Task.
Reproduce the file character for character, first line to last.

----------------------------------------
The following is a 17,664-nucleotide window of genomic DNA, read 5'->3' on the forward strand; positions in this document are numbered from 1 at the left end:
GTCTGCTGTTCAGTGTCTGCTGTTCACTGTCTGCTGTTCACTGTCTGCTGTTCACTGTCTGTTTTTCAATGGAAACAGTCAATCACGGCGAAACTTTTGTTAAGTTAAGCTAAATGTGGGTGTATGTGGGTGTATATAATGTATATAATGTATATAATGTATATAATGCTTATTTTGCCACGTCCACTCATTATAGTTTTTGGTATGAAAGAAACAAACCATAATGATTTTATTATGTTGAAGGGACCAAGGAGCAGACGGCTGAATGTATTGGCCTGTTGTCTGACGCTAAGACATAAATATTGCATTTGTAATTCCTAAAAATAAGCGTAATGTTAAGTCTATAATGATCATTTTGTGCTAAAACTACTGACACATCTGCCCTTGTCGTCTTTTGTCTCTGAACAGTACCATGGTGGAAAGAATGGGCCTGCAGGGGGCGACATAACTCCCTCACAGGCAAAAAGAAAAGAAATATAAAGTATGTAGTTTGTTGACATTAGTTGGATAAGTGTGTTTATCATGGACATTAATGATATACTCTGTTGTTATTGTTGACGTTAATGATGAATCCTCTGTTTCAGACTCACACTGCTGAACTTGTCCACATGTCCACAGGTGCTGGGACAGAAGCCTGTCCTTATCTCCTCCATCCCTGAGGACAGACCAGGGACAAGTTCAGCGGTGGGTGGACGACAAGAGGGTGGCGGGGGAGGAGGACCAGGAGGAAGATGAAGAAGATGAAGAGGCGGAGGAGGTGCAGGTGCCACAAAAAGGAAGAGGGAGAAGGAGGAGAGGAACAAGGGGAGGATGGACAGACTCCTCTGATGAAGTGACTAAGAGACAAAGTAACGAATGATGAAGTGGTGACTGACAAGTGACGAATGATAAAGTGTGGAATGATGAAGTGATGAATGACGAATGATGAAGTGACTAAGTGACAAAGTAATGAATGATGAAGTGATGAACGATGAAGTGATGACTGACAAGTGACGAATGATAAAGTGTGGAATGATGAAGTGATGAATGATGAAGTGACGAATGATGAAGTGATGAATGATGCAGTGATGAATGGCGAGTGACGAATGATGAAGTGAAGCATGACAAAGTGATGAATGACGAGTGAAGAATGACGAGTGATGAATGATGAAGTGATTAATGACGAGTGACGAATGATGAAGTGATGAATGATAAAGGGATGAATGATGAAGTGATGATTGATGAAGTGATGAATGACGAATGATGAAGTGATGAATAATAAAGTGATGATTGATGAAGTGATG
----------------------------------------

The following is a 17,664-nucleotide window of genomic DNA, read 5'->3' on the forward strand; positions in this document are numbered from 1 at the left end:
GTCTGCTGTTCAGTGTCTGCTGTTCACTGTCTGCTGTTCACTGTCTGCTGTTCACTGTCTGTTTTTCAATGGAAACAGTCAATCACGGCGAAACTTTTGTTAAGTTAAGCTAAATGTGGGTGTATGTGGGTGTATATAATGTATATAATGTATATAATGTATATAATGCTTATTTTGCCACGTCCACTCATTATAGTTTTTGGTATGAAAGAAACAAACCATAATGATTTTATTATGTTGAAGGGACCAAGGAGCAGACGGCTGAATGTATTGGCCTGTTGTCTGACGCTAAGACATAAATATTGCATTTGTAATTCCTAAAAATAAGCGTAATGTTAAGTCTATAATGATCATTTTGTGCTAAAACTACTGACACATCTGCCCTTGTCGTCTTTTGTCTCTGAACAGTACCATGGTGGAAAGAATGGGCCTGCAGGGGGCGACATAACTCCCTCACAGGCAAAAAGAAAAGAAATATAAAGTATGTAGTTTGTTGACATTAGTTGGATAAGTGTGTTTATCATGGACATTAATGATATACTCTGTTGTTATTGTTGACGTTAATGATGAATCCTCTGTTTCAGACTCACACTGCTGAACTTGTCCACATGTCCACAGGTGCTGGGACAGAAGCCTGTCCTTATCTCCTCCATCCCTGAGGACAGACCAGGGACAAGTTCAGCGGTGGGTGGACGACAAGAGGGTGGCGGGGGAGGAGGACCAGGAGGAAGATGAAGAAGATGAAGAGGCGGAGGAGGTGCAGGTGCCACAAAAAGGAAGAGGGAGAAGGAGGAGAGGAACAAGGGGAGGATGGACAGACTCCTCTGATGAAGTGACTAAGAGACAAAGTAACGAATGATGAAGTGGTGACTGACAAGTGACGAATGATAAAGTGTGGAATGATGAAGTGATGAATGACGAATGATGAAGTGACTAAGTGACAAAGTAATGAATGATGAAGTGATGAACGATGAAGTGATGACTGACAAGTGACGAATGATAAAGTGTGGAATGATGAAGTGATGAATGATGAAGTGACGAATGATGAAGTGATGAATGATGCAGTGATGAATGGCGAGTGACGAATGATGAAGTGAAGCATGACAAAGTGATGAATGACGAGTGAAGAATGACGAGTGATGAATGATGAAGTGATTAATGACGAGTGACGAATGATGAAGTGATGAATGATAAAGGGATGAATGATGAAGTGATGATTGATGAAGTGATGAATGACGAATGATGAAGTGATGAATAATAAAGTGATGATTGATGAAGTGATG